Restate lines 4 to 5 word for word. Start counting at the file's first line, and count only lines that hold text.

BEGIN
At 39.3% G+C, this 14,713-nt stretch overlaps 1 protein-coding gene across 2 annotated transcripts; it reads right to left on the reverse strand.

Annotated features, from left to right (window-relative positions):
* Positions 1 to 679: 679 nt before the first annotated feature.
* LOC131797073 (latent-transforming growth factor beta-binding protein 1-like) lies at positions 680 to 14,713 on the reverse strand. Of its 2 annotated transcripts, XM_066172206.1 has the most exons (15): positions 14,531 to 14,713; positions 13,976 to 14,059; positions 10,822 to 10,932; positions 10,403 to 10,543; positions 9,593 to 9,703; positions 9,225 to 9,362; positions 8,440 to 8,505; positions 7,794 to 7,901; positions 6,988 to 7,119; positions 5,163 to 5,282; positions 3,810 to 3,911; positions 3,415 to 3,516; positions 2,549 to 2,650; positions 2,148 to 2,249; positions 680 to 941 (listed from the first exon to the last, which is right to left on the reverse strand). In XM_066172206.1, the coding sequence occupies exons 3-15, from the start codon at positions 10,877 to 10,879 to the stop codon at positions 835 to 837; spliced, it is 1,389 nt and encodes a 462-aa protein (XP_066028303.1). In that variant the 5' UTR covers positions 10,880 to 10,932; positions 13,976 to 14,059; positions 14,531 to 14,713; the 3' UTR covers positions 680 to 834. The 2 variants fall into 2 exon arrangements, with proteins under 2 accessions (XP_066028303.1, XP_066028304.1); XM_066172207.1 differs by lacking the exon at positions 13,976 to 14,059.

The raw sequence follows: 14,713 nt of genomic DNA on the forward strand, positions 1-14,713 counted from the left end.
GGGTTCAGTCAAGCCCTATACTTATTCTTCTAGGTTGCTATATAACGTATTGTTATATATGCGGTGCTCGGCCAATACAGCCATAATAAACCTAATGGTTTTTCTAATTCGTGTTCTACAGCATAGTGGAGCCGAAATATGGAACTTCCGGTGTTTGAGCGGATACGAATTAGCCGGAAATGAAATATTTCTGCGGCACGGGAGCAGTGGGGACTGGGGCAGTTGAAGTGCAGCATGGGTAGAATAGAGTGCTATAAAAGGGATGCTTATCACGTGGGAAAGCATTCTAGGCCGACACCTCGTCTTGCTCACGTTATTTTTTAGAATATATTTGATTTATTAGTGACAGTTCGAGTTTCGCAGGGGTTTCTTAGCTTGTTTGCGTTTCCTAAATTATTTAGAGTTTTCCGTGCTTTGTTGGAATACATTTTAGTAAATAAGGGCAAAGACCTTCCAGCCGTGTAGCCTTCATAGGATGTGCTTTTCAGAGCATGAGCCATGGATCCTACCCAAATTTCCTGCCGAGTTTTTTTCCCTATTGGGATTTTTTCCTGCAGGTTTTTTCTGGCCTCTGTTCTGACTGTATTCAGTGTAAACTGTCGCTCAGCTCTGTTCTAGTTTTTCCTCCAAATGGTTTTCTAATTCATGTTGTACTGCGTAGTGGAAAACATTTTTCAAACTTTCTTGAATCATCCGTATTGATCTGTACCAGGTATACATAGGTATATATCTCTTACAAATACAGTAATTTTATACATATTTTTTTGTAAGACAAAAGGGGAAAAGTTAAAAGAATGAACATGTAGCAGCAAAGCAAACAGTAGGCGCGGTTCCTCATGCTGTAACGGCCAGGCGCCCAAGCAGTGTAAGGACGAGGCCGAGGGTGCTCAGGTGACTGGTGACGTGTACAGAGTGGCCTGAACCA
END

* LOC131797073 (latent-transforming growth factor beta-binding protein 1-like) lies at positions 680 to 14,713 on the reverse strand. Of its 2 annotated transcripts, XM_066172206.1 has the most exons (15): positions 14,531 to 14,713; positions 13,976 to 14,059; positions 10,822 to 10,932; positions 10,403 to 10,543; positions 9,593 to 9,703; positions 9,225 to 9,362; positions 8,440 to 8,505; positions 7,794 to 7,901; positions 6,988 to 7,119; positions 5,163 to 5,282; positions 3,810 to 3,911; positions 3,415 to 3,516; positions 2,549 to 2,650; positions 2,148 to 2,249; positions 680 to 941 (listed from the first exon to the last, which is right to left on the reverse strand). In XM_066172206.1, the coding sequence occupies exons 3-15, from the start codon at positions 10,877 to 10,879 to the stop codon at positions 835 to 837; spliced, it is 1,389 nt and encodes a 462-aa protein (XP_066028303.1). In that variant the 5' UTR covers positions 10,880 to 10,932; positions 13,976 to 14,059; positions 14,531 to 14,713; the 3' UTR covers positions 680 to 834. The 2 variants fall into 2 exon arrangements, with proteins under 2 accessions (XP_066028303.1, XP_066028304.1); XM_066172207.1 differs by lacking the exon at positions 13,976 to 14,059.

The raw sequence follows: 14,713 nt of genomic DNA on the forward strand, positions 1-14,713 counted from the left end.